Catching Light

Photography by

Dan Lessmann

Oklahoma City Clear Sky Clock

Cheddar Ranch Observatory Clear Sky Clock

Home Daylight Photography Astrophotography Equipment Articles & Tips Copyright

Back Next

Cygnus

 

Click image for larger version.

 

This is the constellation, Cygnus, the Swan.  Cygnus is a summer and fall constellation lying astride the Milky Way Galaxy as can be obviously seen in this image.  The background star clouds are our view of the outer regions of the Milky Way's disc.  North of this point (upper right corner in this image) the Milky Way thins out substantially as we are looking out and away from the center of the galaxy.

 

The stars making up the endpoints of the traditional stick figure of the constellation have been slightly blurred to make them more visible in this image.  The five central stars make up the asterism, the Northern Cross.  The brightest star in the upper right quadrant is Deneb.  At magnitude 1.25, Deneb is one of the signpost stars we use to identify the constellation and marks one corner of the asterism, the Summer Triangle along with Vega in Lyra and Altair in Aquila.  The center star is Sadr at magnitude 2.23.  On the south end of the constellation (lower left) is the famous and beautiful double star Alberio.  Visually, this pair of stars presents a striking contrast of both color and brightness with one star being a bright blue star and the other being a dimmer orange-gold color.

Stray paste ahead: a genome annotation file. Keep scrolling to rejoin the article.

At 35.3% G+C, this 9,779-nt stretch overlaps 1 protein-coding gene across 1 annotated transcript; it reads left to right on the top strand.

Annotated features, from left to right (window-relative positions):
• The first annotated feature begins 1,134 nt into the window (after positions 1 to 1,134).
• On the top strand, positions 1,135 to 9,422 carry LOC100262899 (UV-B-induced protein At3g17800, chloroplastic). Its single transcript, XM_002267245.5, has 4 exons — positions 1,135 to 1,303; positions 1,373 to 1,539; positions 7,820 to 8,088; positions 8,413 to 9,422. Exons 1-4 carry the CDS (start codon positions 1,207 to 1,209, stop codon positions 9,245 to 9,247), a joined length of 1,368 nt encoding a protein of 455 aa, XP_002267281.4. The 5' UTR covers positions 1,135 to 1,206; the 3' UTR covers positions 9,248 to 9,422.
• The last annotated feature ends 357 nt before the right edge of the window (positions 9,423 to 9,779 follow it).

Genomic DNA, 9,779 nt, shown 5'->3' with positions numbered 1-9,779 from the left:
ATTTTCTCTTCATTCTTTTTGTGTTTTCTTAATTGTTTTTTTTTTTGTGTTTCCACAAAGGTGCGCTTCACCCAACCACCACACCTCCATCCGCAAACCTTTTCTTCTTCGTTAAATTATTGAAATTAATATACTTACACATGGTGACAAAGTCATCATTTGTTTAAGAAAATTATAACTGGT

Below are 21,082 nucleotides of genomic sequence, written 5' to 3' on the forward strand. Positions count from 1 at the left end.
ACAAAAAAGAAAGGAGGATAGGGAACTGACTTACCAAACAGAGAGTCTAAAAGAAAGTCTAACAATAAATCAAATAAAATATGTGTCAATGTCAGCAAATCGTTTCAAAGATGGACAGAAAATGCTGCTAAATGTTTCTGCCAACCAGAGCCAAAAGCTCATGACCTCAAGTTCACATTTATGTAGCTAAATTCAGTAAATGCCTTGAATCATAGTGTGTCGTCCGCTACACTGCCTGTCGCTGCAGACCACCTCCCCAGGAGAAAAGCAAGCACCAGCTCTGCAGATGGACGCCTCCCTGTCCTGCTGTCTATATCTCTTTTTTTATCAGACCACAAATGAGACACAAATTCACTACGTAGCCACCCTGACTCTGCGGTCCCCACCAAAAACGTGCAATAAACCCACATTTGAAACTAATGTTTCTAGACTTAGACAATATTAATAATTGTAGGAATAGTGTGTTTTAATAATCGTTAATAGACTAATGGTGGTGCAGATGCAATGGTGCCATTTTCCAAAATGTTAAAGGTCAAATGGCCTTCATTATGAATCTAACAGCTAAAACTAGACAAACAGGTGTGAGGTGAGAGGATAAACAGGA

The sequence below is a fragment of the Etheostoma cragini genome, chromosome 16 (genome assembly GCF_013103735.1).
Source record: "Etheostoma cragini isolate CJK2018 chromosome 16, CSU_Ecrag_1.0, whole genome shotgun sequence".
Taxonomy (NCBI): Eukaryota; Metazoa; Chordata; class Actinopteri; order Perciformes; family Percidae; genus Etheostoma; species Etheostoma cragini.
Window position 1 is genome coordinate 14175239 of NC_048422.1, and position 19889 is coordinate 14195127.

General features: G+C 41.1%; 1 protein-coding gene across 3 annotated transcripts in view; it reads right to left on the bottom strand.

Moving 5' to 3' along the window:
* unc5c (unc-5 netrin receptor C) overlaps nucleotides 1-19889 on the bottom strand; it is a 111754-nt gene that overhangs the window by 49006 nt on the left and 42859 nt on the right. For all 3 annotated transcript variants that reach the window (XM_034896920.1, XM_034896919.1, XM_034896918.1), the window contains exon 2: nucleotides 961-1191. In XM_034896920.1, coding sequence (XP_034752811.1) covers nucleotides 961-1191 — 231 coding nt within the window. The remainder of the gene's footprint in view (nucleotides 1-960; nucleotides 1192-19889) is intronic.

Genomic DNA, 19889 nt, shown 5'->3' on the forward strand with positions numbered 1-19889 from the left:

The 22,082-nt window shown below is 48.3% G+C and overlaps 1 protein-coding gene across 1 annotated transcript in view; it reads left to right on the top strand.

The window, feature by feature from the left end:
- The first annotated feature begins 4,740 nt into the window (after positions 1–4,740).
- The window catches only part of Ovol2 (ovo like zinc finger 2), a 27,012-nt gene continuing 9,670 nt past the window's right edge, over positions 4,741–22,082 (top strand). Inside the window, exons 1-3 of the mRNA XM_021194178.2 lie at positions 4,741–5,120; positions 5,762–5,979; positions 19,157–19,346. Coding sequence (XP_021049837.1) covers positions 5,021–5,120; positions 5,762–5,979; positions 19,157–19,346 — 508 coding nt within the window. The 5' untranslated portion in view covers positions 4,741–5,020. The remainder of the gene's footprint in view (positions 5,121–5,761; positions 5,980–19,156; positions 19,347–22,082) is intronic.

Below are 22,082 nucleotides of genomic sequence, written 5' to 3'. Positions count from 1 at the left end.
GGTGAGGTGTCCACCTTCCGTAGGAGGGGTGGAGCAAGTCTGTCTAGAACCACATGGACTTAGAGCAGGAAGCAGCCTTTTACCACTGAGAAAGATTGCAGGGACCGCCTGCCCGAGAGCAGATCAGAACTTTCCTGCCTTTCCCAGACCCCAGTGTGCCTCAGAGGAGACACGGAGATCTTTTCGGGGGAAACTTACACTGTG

Cygnus contains many famous nebulae as well including the North American and Pelican nebulae just northeast (up) from Deneb.  Just south of Cygnus' east wing lies the Veil Nebula Complex just visible in this image.  The Crescent Nebula lies just south of Sadr as does the open cluster M29.  Also around Sadr, primarily to the northeast is the Gamma Cygnus Nebula.  Gamma Cygnus is the Bayer designation for Sadr which is the source of radiation for this emission nebula.  The reddish color of these light years large clouds of gas is a result of hydrogen alpha light being emitted from this gas which is primarily hydrogen.

 

Date:  10/21/2006

Location:  Cheddar Ranch Observatory

Telescope:  Canon 28-135 telephoto @ f/3.5

Mount:  LXD55

Camera:  Canon 350D, Type 1 filter, ISO 400

Exposure Count:  41 x 3 minute, 123 minute total exposure

Guiding:  None

Post Processing:

ImagesPlus:  Dark and flat calibration, align and combine, digital development, pixel math, star/halo size reduction

Photoshop CS2:  Unsharp mask, levels, layer mask blur for stick figure stars

Last Updated: 11/12/2014  -  Copyright 2004-2013 by Dan Lessmann.  All rights reserved.  Please click here for my usage policy.